As is often the case with militant groups operating in the Arabic-speaking world, the one that seized a gas field in eastern Algeria appears to have some links to al-Qaeda. But those links, based on the currently available information, appear sketchy. And the group to which they may be linked, al-Qaeda in the Islamic Maghreb, is not the same as the Afghanistan-and-Pakistan-based "central" al-Qaeda that is better known to Americans.
The militant group is led by a guy named Mokhtar Belmokhtar. We looked at him in an earlier post: he's 40 (that's ancient in jihadi terms), has one eye, trained with al-Qaeda in Afghanistan in the 1980s, is called "The Uncatchable" by French intelligence, and runs criminal enterprises that have included taking hostages for ransom. He currently runs his own group but used to be an officer with al-Qaeda in the Islamic Maghreb, until he reportedly had a falling out with its leaders.
So here's the big question: should we think of Belmokhtar's group as part of al-Qaeda? "Linked" with al-Qaeda? "Associated"? It's tough to say, in part because the closeness of that association is determined in part by ideology and in part by the personality-driven politics of Islamist militancy.
One piece of the puzzle is al-Qaeda in the Islamic Maghreb, also known as AQIM, which is based primarily in Algeria and operates in some neighboring parts of North Africa. It is often described as a "branch" of the central al-Qaeda made famous by Osama bin Laden. It's tough to know the exact connection between leaders in the Algeria-based AQIM and those in far-away Afghanistan and Pakistan. But AQIM's history suggests that it has been more motivated by local concerns than by the "global jihad" espoused by al-Qaeda central.
The mothership al-Qaeda has its roots in the 1980s Afghan war against Soviet occupation and, later, in bin Laden's mission to reshape the Islamic world into an ultra-conservative caliphate. But AQIM began very differently, as an outgrowth of Algeria's civil war. In 1991, a mainstream Islamist party swept Algeria's first-ever democratic election. The country's military leaders panicked and staged a coup, canceling the election and rounding up large numbers of the Islamists. Members of the Islamist party protested, then rebelled, then the rebellion became a civil war. During the war's eight bloody years, the rebels splintered into different groups, some of which refused to sign the 1999 peace accord. Those groups kept fighting. One of them, which at some point became known as the Salafist Group for Preaching and Combat, slid from insurgency into terrorism and criminal enterprises, for example by taking hostages for ransom. One of its officers was Belmokhtar.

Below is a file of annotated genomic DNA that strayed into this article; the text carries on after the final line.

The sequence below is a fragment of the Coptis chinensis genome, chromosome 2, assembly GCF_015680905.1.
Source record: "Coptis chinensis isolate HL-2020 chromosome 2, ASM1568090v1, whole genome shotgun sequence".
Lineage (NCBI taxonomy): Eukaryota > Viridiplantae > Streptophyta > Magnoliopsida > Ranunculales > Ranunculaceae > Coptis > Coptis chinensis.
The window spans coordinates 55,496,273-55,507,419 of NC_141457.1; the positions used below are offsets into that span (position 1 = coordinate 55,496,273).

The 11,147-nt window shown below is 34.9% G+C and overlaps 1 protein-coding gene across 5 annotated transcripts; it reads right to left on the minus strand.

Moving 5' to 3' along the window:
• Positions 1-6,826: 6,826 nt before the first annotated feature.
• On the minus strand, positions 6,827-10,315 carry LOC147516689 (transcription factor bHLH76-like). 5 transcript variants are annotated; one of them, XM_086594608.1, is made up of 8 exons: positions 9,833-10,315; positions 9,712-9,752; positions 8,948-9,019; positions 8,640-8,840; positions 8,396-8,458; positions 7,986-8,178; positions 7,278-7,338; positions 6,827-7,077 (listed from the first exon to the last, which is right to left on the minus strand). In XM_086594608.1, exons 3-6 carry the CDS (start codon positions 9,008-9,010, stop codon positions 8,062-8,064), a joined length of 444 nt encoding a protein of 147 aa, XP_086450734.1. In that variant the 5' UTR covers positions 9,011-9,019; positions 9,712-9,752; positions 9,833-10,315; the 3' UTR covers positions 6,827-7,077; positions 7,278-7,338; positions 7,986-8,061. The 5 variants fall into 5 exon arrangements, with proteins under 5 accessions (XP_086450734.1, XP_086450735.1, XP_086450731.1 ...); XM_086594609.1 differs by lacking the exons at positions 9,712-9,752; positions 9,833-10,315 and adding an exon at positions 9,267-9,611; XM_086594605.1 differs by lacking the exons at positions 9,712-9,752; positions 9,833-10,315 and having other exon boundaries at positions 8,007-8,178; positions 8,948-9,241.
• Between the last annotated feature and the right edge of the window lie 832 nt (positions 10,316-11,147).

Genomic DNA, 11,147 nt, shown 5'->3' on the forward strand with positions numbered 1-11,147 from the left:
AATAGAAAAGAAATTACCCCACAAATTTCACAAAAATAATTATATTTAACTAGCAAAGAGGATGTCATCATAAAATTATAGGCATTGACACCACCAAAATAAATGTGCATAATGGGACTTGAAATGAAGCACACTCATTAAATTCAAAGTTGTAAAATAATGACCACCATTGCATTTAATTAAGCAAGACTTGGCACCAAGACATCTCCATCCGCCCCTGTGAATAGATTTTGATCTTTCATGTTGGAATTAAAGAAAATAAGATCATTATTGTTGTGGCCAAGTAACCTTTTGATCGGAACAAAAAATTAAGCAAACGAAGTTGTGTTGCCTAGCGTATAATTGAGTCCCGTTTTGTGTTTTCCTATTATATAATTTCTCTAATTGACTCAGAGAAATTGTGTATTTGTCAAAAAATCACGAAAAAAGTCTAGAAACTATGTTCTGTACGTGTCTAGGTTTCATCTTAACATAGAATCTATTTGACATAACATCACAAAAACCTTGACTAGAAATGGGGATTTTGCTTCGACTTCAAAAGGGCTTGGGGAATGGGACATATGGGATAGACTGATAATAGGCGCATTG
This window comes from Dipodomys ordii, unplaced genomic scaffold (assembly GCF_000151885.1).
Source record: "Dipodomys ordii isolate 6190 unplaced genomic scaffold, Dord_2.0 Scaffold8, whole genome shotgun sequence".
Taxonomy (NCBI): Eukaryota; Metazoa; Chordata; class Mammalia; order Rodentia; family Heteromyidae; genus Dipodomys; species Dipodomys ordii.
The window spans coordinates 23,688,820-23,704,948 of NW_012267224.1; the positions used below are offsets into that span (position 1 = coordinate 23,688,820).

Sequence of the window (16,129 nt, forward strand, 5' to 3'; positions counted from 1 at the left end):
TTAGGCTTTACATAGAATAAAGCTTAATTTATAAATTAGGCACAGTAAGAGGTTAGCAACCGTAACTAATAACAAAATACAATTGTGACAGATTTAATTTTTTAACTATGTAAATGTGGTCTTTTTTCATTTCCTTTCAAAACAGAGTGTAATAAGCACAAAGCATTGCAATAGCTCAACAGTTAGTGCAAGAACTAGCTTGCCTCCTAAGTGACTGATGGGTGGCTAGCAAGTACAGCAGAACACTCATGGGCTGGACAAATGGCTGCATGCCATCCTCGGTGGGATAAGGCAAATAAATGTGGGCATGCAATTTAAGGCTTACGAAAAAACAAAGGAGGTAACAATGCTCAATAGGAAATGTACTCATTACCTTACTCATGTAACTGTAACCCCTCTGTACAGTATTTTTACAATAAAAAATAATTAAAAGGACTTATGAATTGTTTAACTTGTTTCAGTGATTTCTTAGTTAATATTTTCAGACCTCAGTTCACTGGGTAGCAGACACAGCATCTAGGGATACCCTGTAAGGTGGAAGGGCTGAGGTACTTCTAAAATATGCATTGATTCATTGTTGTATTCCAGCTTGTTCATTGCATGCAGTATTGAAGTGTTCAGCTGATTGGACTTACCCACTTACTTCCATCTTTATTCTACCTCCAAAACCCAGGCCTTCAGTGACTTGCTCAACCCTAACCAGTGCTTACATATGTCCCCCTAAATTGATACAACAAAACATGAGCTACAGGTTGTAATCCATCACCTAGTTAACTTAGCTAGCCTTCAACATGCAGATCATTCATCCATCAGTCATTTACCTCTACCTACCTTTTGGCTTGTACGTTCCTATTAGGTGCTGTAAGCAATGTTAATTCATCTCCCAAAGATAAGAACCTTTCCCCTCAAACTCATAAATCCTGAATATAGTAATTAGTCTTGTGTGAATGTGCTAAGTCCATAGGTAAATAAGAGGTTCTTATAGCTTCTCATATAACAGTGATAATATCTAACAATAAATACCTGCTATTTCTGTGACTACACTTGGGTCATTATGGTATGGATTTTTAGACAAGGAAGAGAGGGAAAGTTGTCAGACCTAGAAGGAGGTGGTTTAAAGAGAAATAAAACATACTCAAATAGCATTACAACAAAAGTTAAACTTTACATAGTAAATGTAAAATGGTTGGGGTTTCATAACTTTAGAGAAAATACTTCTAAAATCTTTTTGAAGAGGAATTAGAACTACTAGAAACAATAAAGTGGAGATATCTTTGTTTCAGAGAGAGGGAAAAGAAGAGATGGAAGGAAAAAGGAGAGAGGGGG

In 2006, when al-Qaeda's resistance to the U.S.-led invasion of Iraq elevated the group's brand dramatically in Islamist circles, the Salafist Group for Preaching and Combat made a dramatic move. Depending on which source you read, it either changed its name outright, formed a new group within its group, or merged with people who already used the name, but many of the group's militants now fought under the name al-Qaeda in the Islamic Maghreb. Despite the name change, though, its fighters appeared to change in tone more than in mission. They still adamantly oppose both the Algerian military government and its most important backer, France. They still run criminal enterprises, including hostage-taking. And they still largely concentrate their energies in and around Algeria.
That doesn't mean, of course, that Belmokhtar is running a purely commercial operation. His group's demands have included, depending on which source you read, either an end to the French intervention in neighboring Mali or that Algeria close its airspace to French air force. And it's entirely possible that AQIM's links to al-Qaeda already are, are becoming, or will become closer to al-Qaeda than we think. But the point is that, if you hear this incident described as an ideologically motivated al-Qaeda hostage takeover, that's not wrong, but it's also a more complicated story than you might think.